The Bill & Melinda Gates Foundation spent billions of dollars exploring the idea that smaller high schools might result in higher graduation rates and better test scores. Instead, it found that the key to better education is not necessarily smaller schools but more effective teachers.
Some people might cringe while recounting how much money the foundation spent figuring this out. But the foundation’s new CEO, Jeff Raikes, smiles and uses it as an example to explain that the charity has the money to try things that might fail.
“Almost by definition, good philanthropy means we’re going to have to do some risky things, some speculative things to try and see what works and what doesn’t,” Raikes said Wednesday during an interview with The Associated Press.
The foundation’s new “learner-in-chief” has spent the nine months since he was named CEO studying the operation, traveling around the world and figuring out how to balance the pressures of the economic downturn with the growing needs of people in developing nations.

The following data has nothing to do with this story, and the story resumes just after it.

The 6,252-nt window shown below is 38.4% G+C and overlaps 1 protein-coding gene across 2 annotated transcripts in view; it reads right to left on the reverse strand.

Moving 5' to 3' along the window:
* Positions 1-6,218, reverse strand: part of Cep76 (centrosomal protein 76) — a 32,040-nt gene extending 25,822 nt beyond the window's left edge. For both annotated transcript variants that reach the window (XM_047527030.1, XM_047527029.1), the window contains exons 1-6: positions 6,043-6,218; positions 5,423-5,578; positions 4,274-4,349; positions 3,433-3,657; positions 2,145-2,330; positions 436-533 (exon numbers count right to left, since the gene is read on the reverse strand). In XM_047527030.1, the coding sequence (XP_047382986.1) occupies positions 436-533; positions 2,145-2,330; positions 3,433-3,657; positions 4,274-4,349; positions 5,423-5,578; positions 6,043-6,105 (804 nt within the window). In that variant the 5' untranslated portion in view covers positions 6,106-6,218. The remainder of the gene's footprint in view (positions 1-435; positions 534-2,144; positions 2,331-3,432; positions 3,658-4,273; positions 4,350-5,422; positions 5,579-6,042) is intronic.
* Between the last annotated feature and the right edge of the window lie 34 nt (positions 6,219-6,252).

The former Microsoft Corp. executive, who turns 51 on Friday, joined the foundation as its second CEO after Patty Stonesifer, another former Microsoft executive, announced her retirement and his friends Bill and Melinda Gates talked Raikes out of retiring.